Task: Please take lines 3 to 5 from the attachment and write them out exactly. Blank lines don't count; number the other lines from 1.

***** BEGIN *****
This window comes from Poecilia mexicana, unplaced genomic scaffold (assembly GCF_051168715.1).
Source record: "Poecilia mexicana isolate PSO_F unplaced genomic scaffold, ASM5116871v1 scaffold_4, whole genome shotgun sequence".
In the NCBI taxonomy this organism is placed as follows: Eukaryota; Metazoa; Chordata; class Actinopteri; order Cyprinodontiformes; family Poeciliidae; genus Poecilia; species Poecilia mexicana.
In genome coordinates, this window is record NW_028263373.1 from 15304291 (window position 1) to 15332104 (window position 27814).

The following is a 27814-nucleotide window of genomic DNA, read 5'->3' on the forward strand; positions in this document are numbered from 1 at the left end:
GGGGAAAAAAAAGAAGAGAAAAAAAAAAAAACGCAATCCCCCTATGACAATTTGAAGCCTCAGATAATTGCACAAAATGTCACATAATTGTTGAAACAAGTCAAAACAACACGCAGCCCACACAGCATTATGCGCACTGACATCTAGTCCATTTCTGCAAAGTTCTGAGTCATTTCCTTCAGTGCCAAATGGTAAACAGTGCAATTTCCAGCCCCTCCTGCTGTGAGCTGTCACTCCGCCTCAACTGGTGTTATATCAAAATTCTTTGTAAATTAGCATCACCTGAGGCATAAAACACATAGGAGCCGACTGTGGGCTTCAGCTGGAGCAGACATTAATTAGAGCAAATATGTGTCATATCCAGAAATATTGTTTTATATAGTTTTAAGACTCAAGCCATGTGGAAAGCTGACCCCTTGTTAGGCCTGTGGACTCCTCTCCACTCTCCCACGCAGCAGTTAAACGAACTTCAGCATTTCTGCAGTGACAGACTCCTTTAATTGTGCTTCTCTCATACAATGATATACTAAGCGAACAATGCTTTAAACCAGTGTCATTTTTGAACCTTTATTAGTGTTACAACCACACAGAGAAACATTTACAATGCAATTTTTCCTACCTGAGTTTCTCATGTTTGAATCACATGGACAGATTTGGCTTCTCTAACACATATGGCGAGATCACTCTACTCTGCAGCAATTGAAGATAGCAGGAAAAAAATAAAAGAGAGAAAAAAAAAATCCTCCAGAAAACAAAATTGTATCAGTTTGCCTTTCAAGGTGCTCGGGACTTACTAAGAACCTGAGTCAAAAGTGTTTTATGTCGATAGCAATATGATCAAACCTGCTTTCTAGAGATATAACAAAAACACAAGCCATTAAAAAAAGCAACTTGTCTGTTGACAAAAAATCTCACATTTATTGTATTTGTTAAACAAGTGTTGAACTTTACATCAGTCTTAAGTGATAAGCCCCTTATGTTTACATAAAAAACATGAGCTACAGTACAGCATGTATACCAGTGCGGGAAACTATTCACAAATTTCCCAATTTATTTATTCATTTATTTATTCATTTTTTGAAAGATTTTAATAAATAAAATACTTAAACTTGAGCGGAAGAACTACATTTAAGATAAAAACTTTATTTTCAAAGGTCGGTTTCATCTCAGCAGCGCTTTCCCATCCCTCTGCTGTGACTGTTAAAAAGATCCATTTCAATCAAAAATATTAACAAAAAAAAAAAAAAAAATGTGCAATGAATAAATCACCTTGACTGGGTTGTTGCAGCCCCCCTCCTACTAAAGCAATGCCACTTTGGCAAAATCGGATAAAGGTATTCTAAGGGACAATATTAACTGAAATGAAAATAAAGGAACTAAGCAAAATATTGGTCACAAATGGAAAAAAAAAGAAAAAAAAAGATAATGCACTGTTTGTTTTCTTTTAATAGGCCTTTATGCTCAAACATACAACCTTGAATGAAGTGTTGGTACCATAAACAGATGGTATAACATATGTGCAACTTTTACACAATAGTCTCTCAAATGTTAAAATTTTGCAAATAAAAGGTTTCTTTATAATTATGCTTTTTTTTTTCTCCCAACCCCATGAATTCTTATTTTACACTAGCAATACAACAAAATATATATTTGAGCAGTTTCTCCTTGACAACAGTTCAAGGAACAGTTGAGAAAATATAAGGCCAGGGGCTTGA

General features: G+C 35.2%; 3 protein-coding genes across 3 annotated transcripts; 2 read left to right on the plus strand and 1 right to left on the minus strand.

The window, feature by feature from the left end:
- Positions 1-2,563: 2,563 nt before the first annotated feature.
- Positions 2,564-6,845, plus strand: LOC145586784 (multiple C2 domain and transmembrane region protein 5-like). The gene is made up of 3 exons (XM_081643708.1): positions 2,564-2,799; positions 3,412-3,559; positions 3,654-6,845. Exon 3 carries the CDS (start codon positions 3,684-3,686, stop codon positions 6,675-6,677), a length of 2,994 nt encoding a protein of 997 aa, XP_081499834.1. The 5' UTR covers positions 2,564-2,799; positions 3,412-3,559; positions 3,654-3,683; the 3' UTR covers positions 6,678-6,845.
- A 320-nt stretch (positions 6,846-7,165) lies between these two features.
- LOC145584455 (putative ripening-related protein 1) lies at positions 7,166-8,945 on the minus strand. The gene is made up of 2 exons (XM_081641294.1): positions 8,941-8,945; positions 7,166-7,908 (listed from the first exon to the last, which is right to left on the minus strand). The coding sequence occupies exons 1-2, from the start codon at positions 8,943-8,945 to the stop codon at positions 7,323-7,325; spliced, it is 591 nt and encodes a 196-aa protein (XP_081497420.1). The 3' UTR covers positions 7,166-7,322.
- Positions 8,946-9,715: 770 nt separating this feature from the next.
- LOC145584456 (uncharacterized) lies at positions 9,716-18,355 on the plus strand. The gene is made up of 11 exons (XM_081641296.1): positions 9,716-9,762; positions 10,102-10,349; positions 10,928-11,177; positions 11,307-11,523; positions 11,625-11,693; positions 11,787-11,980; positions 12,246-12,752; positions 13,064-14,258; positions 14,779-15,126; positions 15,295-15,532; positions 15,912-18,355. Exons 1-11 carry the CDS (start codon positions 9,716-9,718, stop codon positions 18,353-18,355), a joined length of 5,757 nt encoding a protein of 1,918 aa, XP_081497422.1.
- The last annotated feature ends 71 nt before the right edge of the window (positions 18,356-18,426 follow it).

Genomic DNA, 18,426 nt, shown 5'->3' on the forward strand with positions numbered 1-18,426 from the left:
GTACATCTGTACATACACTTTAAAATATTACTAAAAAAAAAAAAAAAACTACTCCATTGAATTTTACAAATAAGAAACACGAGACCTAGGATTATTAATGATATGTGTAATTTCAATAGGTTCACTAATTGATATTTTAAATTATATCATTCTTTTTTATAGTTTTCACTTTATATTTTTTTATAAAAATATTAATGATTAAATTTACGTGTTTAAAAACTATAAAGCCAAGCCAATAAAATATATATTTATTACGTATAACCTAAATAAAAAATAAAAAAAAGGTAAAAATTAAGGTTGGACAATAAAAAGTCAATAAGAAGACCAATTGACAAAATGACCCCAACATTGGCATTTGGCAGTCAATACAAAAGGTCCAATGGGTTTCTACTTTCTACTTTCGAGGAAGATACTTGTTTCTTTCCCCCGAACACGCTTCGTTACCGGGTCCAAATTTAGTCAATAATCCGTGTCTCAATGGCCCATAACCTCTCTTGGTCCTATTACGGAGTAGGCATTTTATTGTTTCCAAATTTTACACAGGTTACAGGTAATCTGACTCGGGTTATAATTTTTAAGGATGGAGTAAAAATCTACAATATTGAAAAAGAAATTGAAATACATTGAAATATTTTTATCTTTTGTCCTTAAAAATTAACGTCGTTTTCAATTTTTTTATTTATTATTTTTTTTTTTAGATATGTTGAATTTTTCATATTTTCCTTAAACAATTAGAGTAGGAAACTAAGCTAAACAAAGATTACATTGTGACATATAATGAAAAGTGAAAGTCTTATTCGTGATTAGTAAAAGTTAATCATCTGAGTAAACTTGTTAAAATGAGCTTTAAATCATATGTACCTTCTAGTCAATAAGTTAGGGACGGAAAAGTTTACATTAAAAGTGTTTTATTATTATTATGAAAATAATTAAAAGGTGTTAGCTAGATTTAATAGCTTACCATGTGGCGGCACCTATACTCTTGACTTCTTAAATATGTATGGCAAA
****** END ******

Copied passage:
In the NCBI taxonomy this organism is placed as follows: Eukaryota; Metazoa; Chordata; class Actinopteri; order Cyprinodontiformes; family Poeciliidae; genus Poecilia; species Poecilia mexicana.
In genome coordinates, this window is record NW_028263373.1 from 15304291 (window position 1) to 15332104 (window position 27814).

The following is a 27814-nucleotide window of genomic DNA, read 5'->3' on the forward strand; positions in this document are numbered from 1 at the left end: